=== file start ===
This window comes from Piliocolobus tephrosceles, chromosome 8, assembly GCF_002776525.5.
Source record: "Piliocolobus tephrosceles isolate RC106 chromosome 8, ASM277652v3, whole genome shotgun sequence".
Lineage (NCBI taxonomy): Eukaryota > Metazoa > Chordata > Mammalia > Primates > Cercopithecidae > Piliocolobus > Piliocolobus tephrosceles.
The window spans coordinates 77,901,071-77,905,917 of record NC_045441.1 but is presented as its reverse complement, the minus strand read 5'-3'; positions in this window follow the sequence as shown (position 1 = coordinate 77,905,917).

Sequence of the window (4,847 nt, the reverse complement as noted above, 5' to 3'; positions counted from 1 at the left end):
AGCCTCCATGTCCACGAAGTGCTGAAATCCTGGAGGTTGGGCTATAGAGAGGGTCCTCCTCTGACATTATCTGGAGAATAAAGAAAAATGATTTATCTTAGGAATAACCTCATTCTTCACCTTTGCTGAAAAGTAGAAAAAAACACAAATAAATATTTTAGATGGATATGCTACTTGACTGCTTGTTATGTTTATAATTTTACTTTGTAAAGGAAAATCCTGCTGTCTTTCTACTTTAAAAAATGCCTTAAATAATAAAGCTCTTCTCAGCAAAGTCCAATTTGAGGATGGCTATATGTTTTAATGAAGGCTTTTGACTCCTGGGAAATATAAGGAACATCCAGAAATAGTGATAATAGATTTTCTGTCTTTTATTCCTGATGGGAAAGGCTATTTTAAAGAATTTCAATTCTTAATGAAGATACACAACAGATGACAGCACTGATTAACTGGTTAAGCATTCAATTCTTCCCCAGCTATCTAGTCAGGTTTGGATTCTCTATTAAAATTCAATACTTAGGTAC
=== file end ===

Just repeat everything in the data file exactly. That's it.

This window comes from Piliocolobus tephrosceles, chromosome 8, assembly GCF_002776525.5.
Source record: "Piliocolobus tephrosceles isolate RC106 chromosome 8, ASM277652v3, whole genome shotgun sequence".
Lineage (NCBI taxonomy): Eukaryota > Metazoa > Chordata > Mammalia > Primates > Cercopithecidae > Piliocolobus > Piliocolobus tephrosceles.
The window spans coordinates 77,901,071-77,905,917 of record NC_045441.1 but is presented as its reverse complement, the minus strand read 5'-3'; positions in this window follow the sequence as shown (position 1 = coordinate 77,905,917).

Sequence of the window (4,847 nt, the reverse complement as noted above, 5' to 3'; positions counted from 1 at the left end):
AGCCTCCATGTCCACGAAGTGCTGAAATCCTGGAGGTTGGGCTATAGAGAGGGTCCTCCTCTGACATTATCTGGAGAATAAAGAAAAATGATTTATCTTAGGAATAACCTCATTCTTCACCTTTGCTGAAAAGTAGAAAAAAACACAAATAAATATTTTAGATGGATATGCTACTTGACTGCTTGTTATGTTTATAATTTTACTTTGTAAAGGAAAATCCTGCTGTCTTTCTACTTTAAAAAATGCCTTAAATAATAAAGCTCTTCTCAGCAAAGTCCAATTTGAGGATGGCTATATGTTTTAATGAAGGCTTTTGACTCCTGGGAAATATAAGGAACATCCAGAAATAGTGATAATAGATTTTCTGTCTTTTATTCCTGATGGGAAAGGCTATTTTAAAGAATTTCAATTCTTAATGAAGATACACAACAGATGACAGCACTGATTAACTGGTTAAGCATTCAATTCTTCCCCAGCTATCTAGTCAGGTTTGGATTCTCTATTAAAATTCAATACTTAGGTAC